Published: Sat, August 11, 2018
Business | By Eloise Houston

Why Trump's Turkey Tariffs Are Worrying Investors

Why Trump's Turkey Tariffs Are Worrying Investors

And so he announced he is going to double the steel and aluminum tariffs on them to make up for the fact "their currency" has slid so "rapidly downward against our very strong Dollar!"

It added: "We will continue to support our iron, steel and aluminium exporters by defending their interests against illegal practices of other countries on every worldwide platform, especially WTO".

President Trump's announcement Friday morning that he has authorized the doubling of tariffs on steel and aluminum imports coming from Turkey came in a tweet that noted, "Our relations with Turkey are not good at this time!". Trump wrote on Twitter.

The White House followed through on that threat on August 1 and sanctioned two top Turkish officials linked to Brunson's ordeal.

Turkish President Tayyip Erdogan told a rally Friday that his country would not yield to what he called bullying and blackmail.

The latest tariffs stem from the trade fight Trump launched earlier this year with several countries, including Turkey, according to the Washington Post.

Officials from Mr Erdogan's office said the two men "expressed pleasure" that relations between Turkey and Russian Federation were progressing "positively" amid joint defence and energy projects.

Investors fear Turkey is teetering on the edge of financial crisis following a dramatic plunge in its currency that has gathered pace this week.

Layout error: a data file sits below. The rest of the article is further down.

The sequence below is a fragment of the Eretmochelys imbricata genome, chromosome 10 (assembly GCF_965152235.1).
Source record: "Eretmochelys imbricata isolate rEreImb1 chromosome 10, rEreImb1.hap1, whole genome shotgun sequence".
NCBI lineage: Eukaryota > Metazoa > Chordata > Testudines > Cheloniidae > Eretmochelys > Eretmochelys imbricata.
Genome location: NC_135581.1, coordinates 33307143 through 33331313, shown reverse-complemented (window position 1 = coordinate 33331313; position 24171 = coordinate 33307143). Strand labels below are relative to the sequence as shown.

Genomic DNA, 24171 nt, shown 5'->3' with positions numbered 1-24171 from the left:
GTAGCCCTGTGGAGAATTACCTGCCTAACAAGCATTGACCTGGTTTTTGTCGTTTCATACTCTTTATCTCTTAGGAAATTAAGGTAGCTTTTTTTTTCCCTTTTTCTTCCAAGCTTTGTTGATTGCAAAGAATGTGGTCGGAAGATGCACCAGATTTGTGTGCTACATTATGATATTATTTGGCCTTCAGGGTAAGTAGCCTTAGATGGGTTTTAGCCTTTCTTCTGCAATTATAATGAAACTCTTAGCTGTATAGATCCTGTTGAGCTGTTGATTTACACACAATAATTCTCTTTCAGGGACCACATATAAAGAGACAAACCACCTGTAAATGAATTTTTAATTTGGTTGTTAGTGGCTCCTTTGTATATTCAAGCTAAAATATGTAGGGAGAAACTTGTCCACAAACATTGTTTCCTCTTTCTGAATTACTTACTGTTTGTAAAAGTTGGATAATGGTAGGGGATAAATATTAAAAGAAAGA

The Turkish lira fell against the USA dollar due to mounting tensions between Turkey and the U.S. in the wake of Ankara's refusal to release American pastor Andrew Brunson who is suspected of being involved with a terrorist group.

But President Erdogan brushed off any concerns during a speech in the northeastern city of Bayburt on Friday, saying: 'The dollar can not block our path.

He railed against "those waging economic war" against Turkey.

"The dollar can not block our path".

The lira sell-off has deepened concern about exposure to Turkey, particularly whether over-indebted companies will be able to pay back loans taken out in euros and dollars after years of overseas borrowing to fund a construction boom under Erdogan.

The lira fell as much as 18 per cent against the US dollar in its worst day since Turkey's financial crisis of 2001.

Exacerbating the problems: a diplomatic standoff with the United States over the fate of a captive American missionary who Turkey has accused of espionage.

"I would say we would define progress as Pastor Brunson being brought home", Nauert said.

"Don't forget", he said, "if they have their dollars, we have our people, our God". The White House said he had authorized them under Section 232 of US trade law, which allows for tariffs on national security grounds.

He subscribes to the completely backward theory that lower interest rates cause lower inflation, which, now that he's given himself the power to pick the country's top central banker and made his son-in-law the finance minister, is actually being put to the test. Spoiler alert: It is not going well. "On some days, I end the day with a loss". He is a self described "enemy of interest rates" and wants banks to lend cheap credit to fuel growth, something experts are anxious could seriously affect the economy.

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